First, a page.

Musculoskeletal health is likely the low hanging fruit your safety team can use to drive better health and safety performance.
In last week’s post, I reminded you that:
“Healthcare ate up almost 20% of United States GDP in 2016 and is steadily rising. That’s an astounding figure.
According to ACOEM, “Rising healthcare costs have resulted in lower wages, have led employers to reduce the health insurance benefits they offer to their workers, and have been difficult to control, putting periodic pressure on employer profits. They have also been the foremost contributor to national budget deficits.”
In other words, our current model of healthcare is bad for people, business, and the nation as a whole.”
Though the solution to the healthcare problem is complex and far reaching, I believe as OHS professionals we are in a perfect position to make an impact.
The most obvious opportunity confronting you just might be musculoskeletal health.
Because musculoskeletal injuries are the most common, they are the most costly, and at the same time they could be the most preventable.
To make a significant impact on the musculoskeletal health of your organization, you’ll need a proven and established framework to draw from. I would submit for your consideration that a “Total Musculoskeletal Health” program could be a perfect fit for you.
A “Total” Approach to Musculoskeletal Health
The proactive and comprehensive approach we recommend for musculoskeletal health has been validated by an increasing amount of research done over the last two decades. In fact, the Total Worker Health initiative from NIOSH validates a “total” approach to worker safety and well-being.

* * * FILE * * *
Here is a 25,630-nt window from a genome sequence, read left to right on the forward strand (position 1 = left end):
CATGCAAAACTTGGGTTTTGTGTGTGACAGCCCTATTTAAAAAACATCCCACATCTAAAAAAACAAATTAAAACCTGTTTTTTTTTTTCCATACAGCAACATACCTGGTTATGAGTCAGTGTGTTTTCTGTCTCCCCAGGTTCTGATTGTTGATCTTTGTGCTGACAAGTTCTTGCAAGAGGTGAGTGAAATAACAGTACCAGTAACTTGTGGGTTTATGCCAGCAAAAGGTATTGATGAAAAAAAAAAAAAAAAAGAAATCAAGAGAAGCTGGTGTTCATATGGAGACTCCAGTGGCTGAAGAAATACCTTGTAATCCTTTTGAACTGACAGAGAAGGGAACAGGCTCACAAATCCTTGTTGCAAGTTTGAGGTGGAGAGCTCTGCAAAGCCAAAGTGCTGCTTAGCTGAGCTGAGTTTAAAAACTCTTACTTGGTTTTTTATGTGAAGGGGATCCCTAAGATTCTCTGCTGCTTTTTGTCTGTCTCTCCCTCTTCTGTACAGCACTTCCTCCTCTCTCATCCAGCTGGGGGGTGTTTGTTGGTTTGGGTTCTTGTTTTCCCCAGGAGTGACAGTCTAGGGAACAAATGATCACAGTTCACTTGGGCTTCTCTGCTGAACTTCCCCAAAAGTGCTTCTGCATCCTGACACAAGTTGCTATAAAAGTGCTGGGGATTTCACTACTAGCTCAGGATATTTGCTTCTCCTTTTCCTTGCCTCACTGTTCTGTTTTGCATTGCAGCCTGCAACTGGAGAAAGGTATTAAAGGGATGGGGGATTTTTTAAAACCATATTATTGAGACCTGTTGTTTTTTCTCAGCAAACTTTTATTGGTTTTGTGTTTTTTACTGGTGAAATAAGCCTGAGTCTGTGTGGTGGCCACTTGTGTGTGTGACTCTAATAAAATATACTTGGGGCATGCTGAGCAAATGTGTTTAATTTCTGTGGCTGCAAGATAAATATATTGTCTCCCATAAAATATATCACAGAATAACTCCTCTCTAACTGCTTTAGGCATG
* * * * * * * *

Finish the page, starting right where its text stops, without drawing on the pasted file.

Here is a quote that sums up the total worker health view:
“Today, emerging evidence recognizes that both work-related factors and health factors beyond the workplace jointly contribute to many health and safety problems that confront today’s workers and their families. Traditionally, workplace health and safety programs have been compartmentalized. Health protection programs have focused squarely on safety, reducing worker exposures to risk factors arising in the work environment itself. And most workplace health promotion programs have focused exclusively on lifestyle factors off-the-job that place workers at risk. A growing body of science supports the effectiveness of combining these efforts through workplace interventions that integrate health protection and health promotion programs.”
This is exactly what we’ve been saying for decades. In fact, it’s where our name comes from.
Ergonomics (Protect): Protect musculoskeletal health through engineering and administrative controls that ensure worksite design fits within the capabilities and limitations of the human body.
Plus (Promote): Promote musculoskeletal health through regular interaction with a preventive healthcare provider to ensure proper work practices and self-care.